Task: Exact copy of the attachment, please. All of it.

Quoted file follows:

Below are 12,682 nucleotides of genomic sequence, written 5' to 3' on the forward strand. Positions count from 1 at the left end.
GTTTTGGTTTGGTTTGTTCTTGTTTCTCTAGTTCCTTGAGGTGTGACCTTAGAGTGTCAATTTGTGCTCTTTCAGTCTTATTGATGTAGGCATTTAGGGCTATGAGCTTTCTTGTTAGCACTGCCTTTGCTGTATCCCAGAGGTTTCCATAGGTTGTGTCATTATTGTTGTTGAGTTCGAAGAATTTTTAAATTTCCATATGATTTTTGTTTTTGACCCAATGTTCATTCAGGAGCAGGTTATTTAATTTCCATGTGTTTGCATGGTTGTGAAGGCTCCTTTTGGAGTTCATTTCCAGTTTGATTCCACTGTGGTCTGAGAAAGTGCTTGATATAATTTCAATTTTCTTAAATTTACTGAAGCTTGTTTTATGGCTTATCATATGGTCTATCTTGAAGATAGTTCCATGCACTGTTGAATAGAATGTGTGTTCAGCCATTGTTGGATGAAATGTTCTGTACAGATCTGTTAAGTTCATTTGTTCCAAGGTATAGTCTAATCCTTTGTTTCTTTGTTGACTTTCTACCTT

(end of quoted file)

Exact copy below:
Below are 12,682 nucleotides of genomic sequence, written 5' to 3' on the forward strand. Positions count from 1 at the left end.
GTTTTGGTTTGGTTTGTTCTTGTTTCTCTAGTTCCTTGAGGTGTGACCTTAGAGTGTCAATTTGTGCTCTTTCAGTCTTATTGATGTAGGCATTTAGGGCTATGAGCTTTCTTGTTAGCACTGCCTTTGCTGTATCCCAGAGGTTTCCATAGGTTGTGTCATTATTGTTGTTGAGTTCGAAGAATTTTTAAATTTCCATATGATTTTTGTTTTTGACCCAATGTTCATTCAGGAGCAGGTTATTTAATTTCCATGTGTTTGCATGGTTGTGAAGGCTCCTTTTGGAGTTCATTTCCAGTTTGATTCCACTGTGGTCTGAGAAAGTGCTTGATATAATTTCAATTTTCTTAAATTTACTGAAGCTTGTTTTATGGCTTATCATATGGTCTATCTTGAAGATAGTTCCATGCACTGTTGAATAGAATGTGTGTTCAGCCATTGTTGGATGAAATGTTCTGTACAGATCTGTTAAGTTCATTTGTTCCAAGGTATAGTCTAATCCTTTGTTTCTTTGTTGACTTTCTACCTT